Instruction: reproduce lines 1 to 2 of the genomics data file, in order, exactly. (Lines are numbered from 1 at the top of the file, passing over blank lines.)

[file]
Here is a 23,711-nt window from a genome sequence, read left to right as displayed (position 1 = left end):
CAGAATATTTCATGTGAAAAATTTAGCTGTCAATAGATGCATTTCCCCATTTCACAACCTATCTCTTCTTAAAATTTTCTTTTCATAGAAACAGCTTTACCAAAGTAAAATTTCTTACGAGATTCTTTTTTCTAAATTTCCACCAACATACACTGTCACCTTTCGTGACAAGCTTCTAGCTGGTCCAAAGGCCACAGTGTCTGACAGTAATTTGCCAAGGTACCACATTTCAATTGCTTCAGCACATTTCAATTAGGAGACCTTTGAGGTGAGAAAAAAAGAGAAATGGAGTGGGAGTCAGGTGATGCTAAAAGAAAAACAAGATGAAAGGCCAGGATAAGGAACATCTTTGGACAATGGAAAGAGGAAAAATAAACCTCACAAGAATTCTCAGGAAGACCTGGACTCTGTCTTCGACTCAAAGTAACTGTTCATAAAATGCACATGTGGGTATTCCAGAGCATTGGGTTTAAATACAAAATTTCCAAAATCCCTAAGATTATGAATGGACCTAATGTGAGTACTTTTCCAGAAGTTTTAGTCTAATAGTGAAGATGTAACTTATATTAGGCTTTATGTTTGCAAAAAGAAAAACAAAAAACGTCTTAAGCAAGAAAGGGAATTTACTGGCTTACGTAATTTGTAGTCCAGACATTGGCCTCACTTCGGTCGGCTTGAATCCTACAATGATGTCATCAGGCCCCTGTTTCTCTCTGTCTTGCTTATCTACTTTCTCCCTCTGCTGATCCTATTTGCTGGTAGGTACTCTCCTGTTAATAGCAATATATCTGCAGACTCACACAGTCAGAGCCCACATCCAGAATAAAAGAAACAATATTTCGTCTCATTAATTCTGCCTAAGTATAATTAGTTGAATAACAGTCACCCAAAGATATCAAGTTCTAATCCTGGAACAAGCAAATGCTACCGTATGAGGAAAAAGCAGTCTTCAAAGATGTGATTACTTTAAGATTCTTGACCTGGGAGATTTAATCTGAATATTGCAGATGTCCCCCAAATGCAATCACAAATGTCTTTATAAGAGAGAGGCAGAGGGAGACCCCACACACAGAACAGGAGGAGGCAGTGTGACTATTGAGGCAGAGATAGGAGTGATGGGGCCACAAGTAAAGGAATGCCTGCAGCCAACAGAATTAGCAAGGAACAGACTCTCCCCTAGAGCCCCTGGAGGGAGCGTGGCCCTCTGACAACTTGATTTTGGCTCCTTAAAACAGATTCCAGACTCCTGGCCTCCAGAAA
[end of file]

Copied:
Here is a 23,711-nt window from a genome sequence, read left to right as displayed (position 1 = left end):
CAGAATATTTCATGTGAAAAATTTAGCTGTCAATAGATGCATTTCCCCATTTCACAACCTATCTCTTCTTAAAATTTTCTTTTCATAGAAACAGCTTTACCAAAGTAAAATTTCTTACGAGATTCTTTTTTCTAAATTTCCACCAACATACACTGTCACCTTTCGTGACAAGCTTCTAGCTGGTCCAAAGGCCACAGTGTCTGACAGTAATTTGCCAAGGTACCACATTTCAATTGCTTCAGCACATTTCAATTAGGAGACCTTTGAGGTGAGAAAAAAAGAGAAATGGAGTGGGAGTCAGGTGATGCTAAAAGAAAAACAAGATGAAAGGCCAGGATAAGGAACATCTTTGGACAATGGAAAGAGGAAAAATAAACCTCACAAGAATTCTCAGGAAGACCTGGACTCTGTCTTCGACTCAAAGTAACTGTTCATAAAATGCACATGTGGGTATTCCAGAGCATTGGGTTTAAATACAAAATTTCCAAAATCCCTAAGATTATGAATGGACCTAATGTGAGTACTTTTCCAGAAGTTTTAGTCTAATAGTGAAGATGTAACTTATATTAGGCTTTATGTTTGCAAAAAGAAAAACAAAAAACGTCTTAAGCAAGAAAGGGAATTTACTGGCTTACGTAATTTGTAGTCCAGACATTGGCCTCACTTCGGTCGGCTTGAATCCTACAATGATGTCATCAGGCCCCTGTTTCTCTCTGTCTTGCTTATCTACTTTCTCCCTCTGCTGATCCTATTTGCTGGTAGGTACTCTCCTGTTAATAGCAATATATCTGCAGACTCACACAGTCAGAGCCCACATCCAGAATAAAAGAAACAATATTTCGTCTCATTAATTCTGCCTAAGTATAATTAGTTGAATAACAGTCACCCAAAGATATCAAGTTCTAATCCTGGAACAAGCAAATGCTACCGTATGAGGAAAAAGCAGTCTTCAAAGATGTGATTACTTTAAGATTCTTGACCTGGGAGATTTAATCTGAATATTGCAGATGTCCCCCAAATGCAATCACAAATGTCTTTATAAGAGAGAGGCAGAGGGAGACCCCACACACAGAACAGGAGGAGGCAGTGTGACTATTGAGGCAGAGATAGGAGTGATGGGGCCACAAGTAAAGGAATGCCTGCAGCCAACAGAATTAGCAAGGAACAGACTCTCCCCTAGAGCCCCTGGAGGGAGCGTGGCCCTCTGACAACTTGATTTTGGCTCCTTAAAACAGATTCCAGACTCCTGGCCTCCAGAAA